It’s hard to believe, but the sound of whitetails stepping in dry leaves is about to be replaced by that of reindeer hooves clicking on rooftops.
As an avid hunter and father of seven children, I have mixed feelings about this time of year. On one hand, in late season whitetails tend to be on fairly predicable patterns. On the other hand, I have to buy so many presents I can’t afford to go hunting half as much as I want. Regardless, there’s one great bonus all successful deer hunters can enjoy at this time of year: fresh venison for their holiday tables.
Through my journeys as a professional chef, I’ve found many folks aren’t familiar with how to properly handle wild meats. If you have any doubt as to what you should be doing, follow this general rule: Don’t do anything to your venison you wouldn’t do to a cut of expensive beef.
In stating this, I’m sure to start quite a few disagreements, but I stand by my statement. It really is that simple. And especially so for holiday meals. Keep the recipes on the mild side; you want to complement those wild flavors, not overpower them.
The two holiday venison recipes I’ve created for you have very appealing flavors and dress up quite well. And that second point is nearly as important as the first; people absolutely eat first with their eyes. When it comes to holiday meals, you want everything to look as great as it tastes. Some people who dine with you over the holiday season might not be accustomed to eating venison, so the better it looks, the more likely they are to want to sample it.
Of course, when they try it, it needs to be tender and not overly gamey. So use the best cuts from the right deer. Obviously, the backstraps and tenderloins off a young doe are the absolute best. Save the meat from that rutting buck for your own use later.
The simple fact of the matter is that if you don’t share your bounty with loved ones, you’re missing out on one of the most rewarding gifts we hunters can pass along. For that reason, I chose these two simple but extremely appealing recipes for you to make for your family and friends this season. But don’t take my word for it — give them a try and let us know how they go over at your own holiday table.
Venison Gorgonzola Salad with Fried Eggplant Croutons
2 pounds whole venison backstrap
(marinated in buttermilk, fresh
basil and garlic for 48 hours)
3 oz olive oil
1 teaspoon each pink sea salt, white pepper, black pepper, cayenne pepper, paprika, granulated garlic and granulated onion (mix together)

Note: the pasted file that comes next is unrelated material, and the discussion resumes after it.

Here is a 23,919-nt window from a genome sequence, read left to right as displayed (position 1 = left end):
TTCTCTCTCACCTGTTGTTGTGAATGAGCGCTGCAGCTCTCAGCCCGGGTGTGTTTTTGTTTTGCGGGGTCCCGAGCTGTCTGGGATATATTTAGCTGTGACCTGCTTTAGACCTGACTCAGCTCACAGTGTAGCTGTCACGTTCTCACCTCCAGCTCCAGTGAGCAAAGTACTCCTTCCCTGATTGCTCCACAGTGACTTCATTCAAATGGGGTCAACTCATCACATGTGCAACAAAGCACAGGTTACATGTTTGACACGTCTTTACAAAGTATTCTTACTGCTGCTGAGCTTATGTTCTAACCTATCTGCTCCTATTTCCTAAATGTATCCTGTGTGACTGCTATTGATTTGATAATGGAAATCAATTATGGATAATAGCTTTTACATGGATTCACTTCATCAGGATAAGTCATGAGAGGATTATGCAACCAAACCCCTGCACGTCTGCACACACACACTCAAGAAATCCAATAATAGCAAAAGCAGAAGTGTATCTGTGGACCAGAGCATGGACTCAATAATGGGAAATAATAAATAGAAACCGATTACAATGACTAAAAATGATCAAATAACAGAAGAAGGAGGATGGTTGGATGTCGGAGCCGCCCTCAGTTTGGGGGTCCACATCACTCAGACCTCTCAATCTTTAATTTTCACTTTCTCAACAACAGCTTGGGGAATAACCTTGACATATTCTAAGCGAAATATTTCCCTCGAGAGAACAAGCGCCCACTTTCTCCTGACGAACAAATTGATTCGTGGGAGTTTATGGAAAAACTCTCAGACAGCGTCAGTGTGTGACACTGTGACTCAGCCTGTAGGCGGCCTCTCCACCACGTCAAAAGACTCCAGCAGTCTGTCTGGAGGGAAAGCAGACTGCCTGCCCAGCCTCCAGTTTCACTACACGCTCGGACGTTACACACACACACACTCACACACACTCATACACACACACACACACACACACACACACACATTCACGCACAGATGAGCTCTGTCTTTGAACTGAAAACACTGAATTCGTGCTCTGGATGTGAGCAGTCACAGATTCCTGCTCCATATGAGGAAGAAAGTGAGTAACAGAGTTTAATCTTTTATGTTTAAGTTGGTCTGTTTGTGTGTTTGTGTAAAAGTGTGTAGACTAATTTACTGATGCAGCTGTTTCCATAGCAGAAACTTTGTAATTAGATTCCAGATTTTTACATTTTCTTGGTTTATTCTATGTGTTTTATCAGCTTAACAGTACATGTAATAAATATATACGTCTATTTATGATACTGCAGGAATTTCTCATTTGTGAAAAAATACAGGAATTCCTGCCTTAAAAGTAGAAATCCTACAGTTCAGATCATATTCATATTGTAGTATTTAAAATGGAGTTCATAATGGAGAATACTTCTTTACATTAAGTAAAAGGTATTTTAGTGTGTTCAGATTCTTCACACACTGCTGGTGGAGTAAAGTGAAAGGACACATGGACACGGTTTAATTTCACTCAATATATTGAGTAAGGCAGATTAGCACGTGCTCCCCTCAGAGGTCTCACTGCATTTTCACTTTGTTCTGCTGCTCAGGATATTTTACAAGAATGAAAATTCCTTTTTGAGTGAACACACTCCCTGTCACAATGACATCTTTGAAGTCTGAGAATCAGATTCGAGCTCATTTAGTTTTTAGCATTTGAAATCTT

2 teaspoon marjoram
1 teaspoon basil powder
1 cup Gorgonzola cheese crumbles
1 stick salted creamery butter
1 tablespoon garlic paste
1 teaspoon red pepper flakes
1 cup white wine
1 head iceberg lettuce
1 head romaine lettuce
8 oz spring mix
balsamic vinegar to drizzle on top
dried apricots, dates, prunes, cranberries
2-3 cups shredded carrot, cabbage, veggie blend
1 cup pickled banana peppers
Pour olive oil in Carolina Cooker cast iron skillet, heat over medium heat. Rinse off marinade and pat dry backstrap with kitchen towel. Roll venison in seasonings listed up to, but not including, cheese. Place in skillet and cook for 1 1/2 minutes on each of the 4 sides for medium rare, 3 minutes on each side for medium well to well done. Let sit 20 minutes, then slice 1/3” thick.
In separate saucepan, melt butter. Add red pepper flakes and garlic and cook for 30 seconds. Add cheese. Cook for about 3 minutes, then add white wine.
Tear lettuce into 1 1/2” squares and place in large bowl. Add all other vegetables, fried eggplant croutons (recipe below) and sliced venison on top. Pour on Gorgonzola sauce and drizzle with balsamic vinegar.
Fried Eggplant Crouton ingredients
1 eggplant cut into 1” cubes
1 cup Italian bread crumbs
3 tablespoons olive oil
salt to taste
Sprinkle eggplant with salt, then roll in bread crumbs. Heat olive oil in skillet and fry eggplant until golden brown on top.
Venison Pot Pie
2 lbs venison stew meat, cut into 1” cubes and rubbed with 2 teaspoons basil paste and 2 teaspoons olive oil
1 teaspoon salt
1/2 teaspoon black pepper
1/2 teaspoon white pepper
1 teaspoon paprika
1 teaspoon onion powder
1 teaspoon garlic powder
1/2 teaspoon cayenne pepper
1/4 cup flour
3 tablespoons salted butter
1 cup diced onion
1 cup diced carrots
1/2 cup diced celery
1/2 cup green peas
1 cup diced, canned new potatoes
1 tablespoon garlic paste
1 cup red wine
2 tablespoons beef base paste mixed in 1 cup water
3 bay leaves
1 cup green onions
prepared pastry dough
Preheat oven to 400°F. Grease 9” pie pan and set aside. Place cast iron skillet on stovetop with 3 tablespoons of butter ready to melt.
Let venison sit, uncovered, until no longer cold to the touch. Mix in next 7 ingredients with the flour, then roll venison in seasoned flour to coat.
Heat butter in skillet over medium heat. Then add venison and brown on all sides, stirring occasionally, for about 5 minutes. Add onions, carrots, celery, potatoes and garlic. Cook until softened, stirring, about 6-8 minutes.
Add wine, peas, beef base paste (broth) and bay leaves, then bring mixture to a boil over high heat. Cover and simmer over medium-low heat 20 minutes. Add green onions last.
Once done, transfer mixture to pie dish. Cover with prepared pastry dough and cut 8 small slits in dough. Bake 20-25 minutes, until top is golden and juices are bubbling out.